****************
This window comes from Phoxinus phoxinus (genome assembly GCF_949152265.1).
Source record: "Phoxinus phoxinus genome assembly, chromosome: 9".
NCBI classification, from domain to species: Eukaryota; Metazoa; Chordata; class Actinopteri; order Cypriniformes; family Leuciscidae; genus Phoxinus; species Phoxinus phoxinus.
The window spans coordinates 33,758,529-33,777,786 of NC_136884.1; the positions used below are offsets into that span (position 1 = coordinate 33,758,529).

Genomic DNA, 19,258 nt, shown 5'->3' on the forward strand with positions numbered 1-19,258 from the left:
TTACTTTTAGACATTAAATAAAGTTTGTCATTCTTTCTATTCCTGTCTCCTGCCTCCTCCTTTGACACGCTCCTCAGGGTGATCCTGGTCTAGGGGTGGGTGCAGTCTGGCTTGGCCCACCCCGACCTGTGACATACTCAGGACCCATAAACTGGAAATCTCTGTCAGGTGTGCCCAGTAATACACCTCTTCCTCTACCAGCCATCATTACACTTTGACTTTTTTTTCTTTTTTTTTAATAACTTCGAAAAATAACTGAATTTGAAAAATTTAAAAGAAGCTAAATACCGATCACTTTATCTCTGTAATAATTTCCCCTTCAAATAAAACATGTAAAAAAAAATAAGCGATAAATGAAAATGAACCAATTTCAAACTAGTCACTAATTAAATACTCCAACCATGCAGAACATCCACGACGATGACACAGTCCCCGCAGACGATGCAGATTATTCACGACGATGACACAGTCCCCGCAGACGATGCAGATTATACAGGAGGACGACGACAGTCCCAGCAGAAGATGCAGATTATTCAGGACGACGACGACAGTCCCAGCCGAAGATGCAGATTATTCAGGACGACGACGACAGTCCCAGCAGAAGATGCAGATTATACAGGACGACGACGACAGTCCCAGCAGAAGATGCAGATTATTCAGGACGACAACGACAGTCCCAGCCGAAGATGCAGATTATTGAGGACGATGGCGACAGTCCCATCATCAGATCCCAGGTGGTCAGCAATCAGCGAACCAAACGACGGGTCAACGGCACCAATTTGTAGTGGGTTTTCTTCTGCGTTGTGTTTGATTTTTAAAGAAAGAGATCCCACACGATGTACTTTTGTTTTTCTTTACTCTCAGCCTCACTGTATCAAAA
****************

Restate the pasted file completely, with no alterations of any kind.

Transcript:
This window comes from Phoxinus phoxinus (genome assembly GCF_949152265.1).
Source record: "Phoxinus phoxinus genome assembly, chromosome: 9".
NCBI classification, from domain to species: Eukaryota; Metazoa; Chordata; class Actinopteri; order Cypriniformes; family Leuciscidae; genus Phoxinus; species Phoxinus phoxinus.
The window spans coordinates 33,758,529-33,777,786 of NC_136884.1; the positions used below are offsets into that span (position 1 = coordinate 33,758,529).

Genomic DNA, 19,258 nt, shown 5'->3' on the forward strand with positions numbered 1-19,258 from the left:
TTACTTTTAGACATTAAATAAAGTTTGTCATTCTTTCTATTCCTGTCTCCTGCCTCCTCCTTTGACACGCTCCTCAGGGTGATCCTGGTCTAGGGGTGGGTGCAGTCTGGCTTGGCCCACCCCGACCTGTGACATACTCAGGACCCATAAACTGGAAATCTCTGTCAGGTGTGCCCAGTAATACACCTCTTCCTCTACCAGCCATCATTACACTTTGACTTTTTTTTCTTTTTTTTTAATAACTTCGAAAAATAACTGAATTTGAAAAATTTAAAAGAAGCTAAATACCGATCACTTTATCTCTGTAATAATTTCCCCTTCAAATAAAACATGTAAAAAAAAATAAGCGATAAATGAAAATGAACCAATTTCAAACTAGTCACTAATTAAATACTCCAACCATGCAGAACATCCACGACGATGACACAGTCCCCGCAGACGATGCAGATTATTCACGACGATGACACAGTCCCCGCAGACGATGCAGATTATACAGGAGGACGACGACAGTCCCAGCAGAAGATGCAGATTATTCAGGACGACGACGACAGTCCCAGCCGAAGATGCAGATTATTCAGGACGACGACGACAGTCCCAGCAGAAGATGCAGATTATACAGGACGACGACGACAGTCCCAGCAGAAGATGCAGATTATTCAGGACGACAACGACAGTCCCAGCCGAAGATGCAGATTATTGAGGACGATGGCGACAGTCCCATCATCAGATCCCAGGTGGTCAGCAATCAGCGAACCAAACGACGGGTCAACGGCACCAATTTGTAGTGGGTTTTCTTCTGCGTTGTGTTTGATTTTTAAAGAAAGAGATCCCACACGATGTACTTTTGTTTTTCTTTACTCTCAGCCTCACTGTATCAAAA